As the internet has made sure to remind you a few hundred times this week, today is Back to the Future Day! Yes, in real life we've finally made it to the future day Marty McFly traveled to in Back to the Future II, October 21, 2015. And all we have to show for it is Google Glass, Skype, and at Stanford University some car nerds have engineered a 1981 DeLorean that drives itself. Also, as Wired shows us, it drifts with the finesse of Vin Diesel's stunt driver.
Earlier this year we tallied the things about the future that Back the Future II got totally right back in 1985 namely video phone calls (Facetime, Skype), the decay of the suburbs, 80s nostalgia arcades, and big flat-screen TVs. Self-driving cars were not among Robert Zemeckis's prescient predictions, but nonetheless they're part of our technology-rich immediate future. And the engineers at Stanford's Revs Program are pushing the idea beyond Google's sober, mostly safe seeming, city-centric robo-cars into the realm of stunt driving. The purpose of this, says mechanical engineering professor and Revs Program director Chris Gerdes, is to train a vehicle to perform maneuvers that are difficult or unknown to ordinary drivers in order to out-maneuver other cars on the road in a dangerous situation. "We think automated vehicles should be able to execute any maneuver within the physical limits of the vehicle to get out of harm’s way," says Gedes. But clearly the guys involved in this project are getting some Fast and the Furious-style thrills out of the challenge too.
MARTY, as the car is known, was officially unveiled yesterday obviously in honor of Back of the Future Day as Stanford News reports. Gerdes explains that the inspiration from rally car drivers when it comes to safety is that "sometimes you need to sacrifice stability to turn sharply and avoid accidents," and most modern cars have been engineered with more strict stability control. He adds, "The laws of physics will limit what the car can do, but we think the software should be capable of any possible maneuver within those limits."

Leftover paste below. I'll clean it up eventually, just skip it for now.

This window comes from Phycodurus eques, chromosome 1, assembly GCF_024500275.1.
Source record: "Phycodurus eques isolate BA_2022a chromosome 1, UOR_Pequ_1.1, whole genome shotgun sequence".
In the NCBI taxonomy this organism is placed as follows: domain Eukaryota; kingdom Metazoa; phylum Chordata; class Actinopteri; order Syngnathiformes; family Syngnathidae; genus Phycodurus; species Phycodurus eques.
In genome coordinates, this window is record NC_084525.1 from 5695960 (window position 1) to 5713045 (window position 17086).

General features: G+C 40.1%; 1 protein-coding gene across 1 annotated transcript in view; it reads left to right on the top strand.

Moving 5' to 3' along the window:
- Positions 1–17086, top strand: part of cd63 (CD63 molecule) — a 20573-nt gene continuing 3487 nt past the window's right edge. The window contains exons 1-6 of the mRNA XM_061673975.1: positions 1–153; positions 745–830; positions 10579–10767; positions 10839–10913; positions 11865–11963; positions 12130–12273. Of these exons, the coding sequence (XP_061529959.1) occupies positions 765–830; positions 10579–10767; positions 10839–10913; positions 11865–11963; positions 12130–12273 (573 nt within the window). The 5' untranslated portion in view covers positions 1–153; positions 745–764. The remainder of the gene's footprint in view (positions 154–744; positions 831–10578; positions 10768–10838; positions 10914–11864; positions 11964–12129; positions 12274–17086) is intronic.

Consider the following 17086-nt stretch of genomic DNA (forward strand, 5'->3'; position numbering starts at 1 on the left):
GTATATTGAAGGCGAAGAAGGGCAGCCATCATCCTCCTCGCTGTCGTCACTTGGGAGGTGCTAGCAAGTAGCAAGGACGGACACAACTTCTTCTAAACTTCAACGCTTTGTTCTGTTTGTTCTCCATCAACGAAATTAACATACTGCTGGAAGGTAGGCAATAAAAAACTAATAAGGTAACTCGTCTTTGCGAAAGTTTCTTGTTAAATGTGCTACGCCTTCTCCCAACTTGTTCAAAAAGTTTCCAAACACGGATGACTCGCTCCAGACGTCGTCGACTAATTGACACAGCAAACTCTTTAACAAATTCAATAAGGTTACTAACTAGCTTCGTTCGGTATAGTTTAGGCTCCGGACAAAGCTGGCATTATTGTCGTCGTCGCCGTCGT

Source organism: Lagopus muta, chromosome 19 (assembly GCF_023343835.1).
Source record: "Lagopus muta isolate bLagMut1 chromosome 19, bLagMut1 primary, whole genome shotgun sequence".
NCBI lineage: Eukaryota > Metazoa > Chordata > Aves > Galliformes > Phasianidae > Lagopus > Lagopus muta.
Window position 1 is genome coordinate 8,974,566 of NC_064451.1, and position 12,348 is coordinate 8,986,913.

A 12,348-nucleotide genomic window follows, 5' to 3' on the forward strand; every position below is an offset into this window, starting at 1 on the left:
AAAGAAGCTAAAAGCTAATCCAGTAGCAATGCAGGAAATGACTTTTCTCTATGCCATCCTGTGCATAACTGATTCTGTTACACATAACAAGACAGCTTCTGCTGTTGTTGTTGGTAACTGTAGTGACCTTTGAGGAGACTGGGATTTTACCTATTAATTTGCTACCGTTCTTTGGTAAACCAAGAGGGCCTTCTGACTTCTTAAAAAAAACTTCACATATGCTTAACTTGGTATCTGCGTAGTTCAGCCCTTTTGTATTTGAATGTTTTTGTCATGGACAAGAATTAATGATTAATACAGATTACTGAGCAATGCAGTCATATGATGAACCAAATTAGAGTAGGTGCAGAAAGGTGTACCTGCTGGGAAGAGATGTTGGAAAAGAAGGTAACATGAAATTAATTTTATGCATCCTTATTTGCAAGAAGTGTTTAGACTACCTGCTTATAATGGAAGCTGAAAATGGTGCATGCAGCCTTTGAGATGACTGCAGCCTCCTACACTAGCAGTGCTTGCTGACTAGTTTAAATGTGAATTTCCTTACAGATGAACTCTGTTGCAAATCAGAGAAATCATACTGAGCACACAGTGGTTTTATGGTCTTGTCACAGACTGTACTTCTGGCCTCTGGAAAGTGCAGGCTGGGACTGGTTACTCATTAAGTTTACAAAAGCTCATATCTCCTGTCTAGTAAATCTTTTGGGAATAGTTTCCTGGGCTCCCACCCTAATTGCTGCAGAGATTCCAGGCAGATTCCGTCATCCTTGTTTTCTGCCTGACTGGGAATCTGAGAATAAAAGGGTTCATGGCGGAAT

The team chose the DeLorean, purchased from a guy in Sausalito two years ago for $22,000, both because "It’s a car that says science project," and because it's a defunct brand that no one is going to mind being associated in the media with spinning donuts and drifting across parking lots.
But, they say, all these maneuvers have only been possible after a whole lot of modifications. Jokes Gerdes, "The DeLorean’s a really great car, unless you want it to accelerate, brake, or turn." Their souped-up version comes equipped with a new power steering motor, steering rack, a custom steer-by-wire system, and a motor at each rear wheel with a total of 4,100 pound-feet.
MARTY was built in collaboration with Renovo Motors, one of several automotive start-ups working in Silicon Valley and racing to be first to market with different kinds of autonomous vehicles. And then there's Tesla, which just might pull it off first.